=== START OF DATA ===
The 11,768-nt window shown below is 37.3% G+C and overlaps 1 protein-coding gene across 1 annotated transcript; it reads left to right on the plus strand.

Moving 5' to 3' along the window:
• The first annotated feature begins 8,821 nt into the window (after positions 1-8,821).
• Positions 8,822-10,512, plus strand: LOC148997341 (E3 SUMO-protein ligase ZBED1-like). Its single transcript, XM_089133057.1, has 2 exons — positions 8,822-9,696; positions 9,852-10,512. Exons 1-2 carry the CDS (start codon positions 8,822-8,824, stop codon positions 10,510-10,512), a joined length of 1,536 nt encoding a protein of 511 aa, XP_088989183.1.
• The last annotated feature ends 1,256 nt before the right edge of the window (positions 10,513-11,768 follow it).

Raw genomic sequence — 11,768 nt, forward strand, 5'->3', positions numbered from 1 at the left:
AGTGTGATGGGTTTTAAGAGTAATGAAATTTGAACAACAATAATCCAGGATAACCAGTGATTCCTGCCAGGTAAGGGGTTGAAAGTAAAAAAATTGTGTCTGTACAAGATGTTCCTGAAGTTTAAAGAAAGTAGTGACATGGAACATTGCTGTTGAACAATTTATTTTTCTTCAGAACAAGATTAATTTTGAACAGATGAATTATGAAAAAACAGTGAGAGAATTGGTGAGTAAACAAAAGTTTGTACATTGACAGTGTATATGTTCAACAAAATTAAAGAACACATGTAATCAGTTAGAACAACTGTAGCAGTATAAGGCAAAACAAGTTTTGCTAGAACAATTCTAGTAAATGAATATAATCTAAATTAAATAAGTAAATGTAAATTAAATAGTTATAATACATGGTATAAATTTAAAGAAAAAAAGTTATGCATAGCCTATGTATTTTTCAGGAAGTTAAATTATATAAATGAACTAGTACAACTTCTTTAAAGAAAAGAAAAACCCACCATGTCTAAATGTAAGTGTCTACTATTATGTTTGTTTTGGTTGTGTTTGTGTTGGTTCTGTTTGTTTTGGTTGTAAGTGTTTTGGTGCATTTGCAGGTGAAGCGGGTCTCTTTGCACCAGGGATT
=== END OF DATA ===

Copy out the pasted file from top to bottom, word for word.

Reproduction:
The 11,768-nt window shown below is 37.3% G+C and overlaps 1 protein-coding gene across 1 annotated transcript; it reads left to right on the plus strand.

Moving 5' to 3' along the window:
• The first annotated feature begins 8,821 nt into the window (after positions 1-8,821).
• Positions 8,822-10,512, plus strand: LOC148997341 (E3 SUMO-protein ligase ZBED1-like). Its single transcript, XM_089133057.1, has 2 exons — positions 8,822-9,696; positions 9,852-10,512. Exons 1-2 carry the CDS (start codon positions 8,822-8,824, stop codon positions 10,510-10,512), a joined length of 1,536 nt encoding a protein of 511 aa, XP_088989183.1.
• The last annotated feature ends 1,256 nt before the right edge of the window (positions 10,513-11,768 follow it).

Raw genomic sequence — 11,768 nt, forward strand, 5'->3', positions numbered from 1 at the left:
AGTGTGATGGGTTTTAAGAGTAATGAAATTTGAACAACAATAATCCAGGATAACCAGTGATTCCTGCCAGGTAAGGGGTTGAAAGTAAAAAAATTGTGTCTGTACAAGATGTTCCTGAAGTTTAAAGAAAGTAGTGACATGGAACATTGCTGTTGAACAATTTATTTTTCTTCAGAACAAGATTAATTTTGAACAGATGAATTATGAAAAAACAGTGAGAGAATTGGTGAGTAAACAAAAGTTTGTACATTGACAGTGTATATGTTCAACAAAATTAAAGAACACATGTAATCAGTTAGAACAACTGTAGCAGTATAAGGCAAAACAAGTTTTGCTAGAACAATTCTAGTAAATGAATATAATCTAAATTAAATAAGTAAATGTAAATTAAATAGTTATAATACATGGTATAAATTTAAAGAAAAAAAGTTATGCATAGCCTATGTATTTTTCAGGAAGTTAAATTATATAAATGAACTAGTACAACTTCTTTAAAGAAAAGAAAAACCCACCATGTCTAAATGTAAGTGTCTACTATTATGTTTGTTTTGGTTGTGTTTGTGTTGGTTCTGTTTGTTTTGGTTGTAAGTGTTTTGGTGCATTTGCAGGTGAAGCGGGTCTCTTTGCACCAGGGATT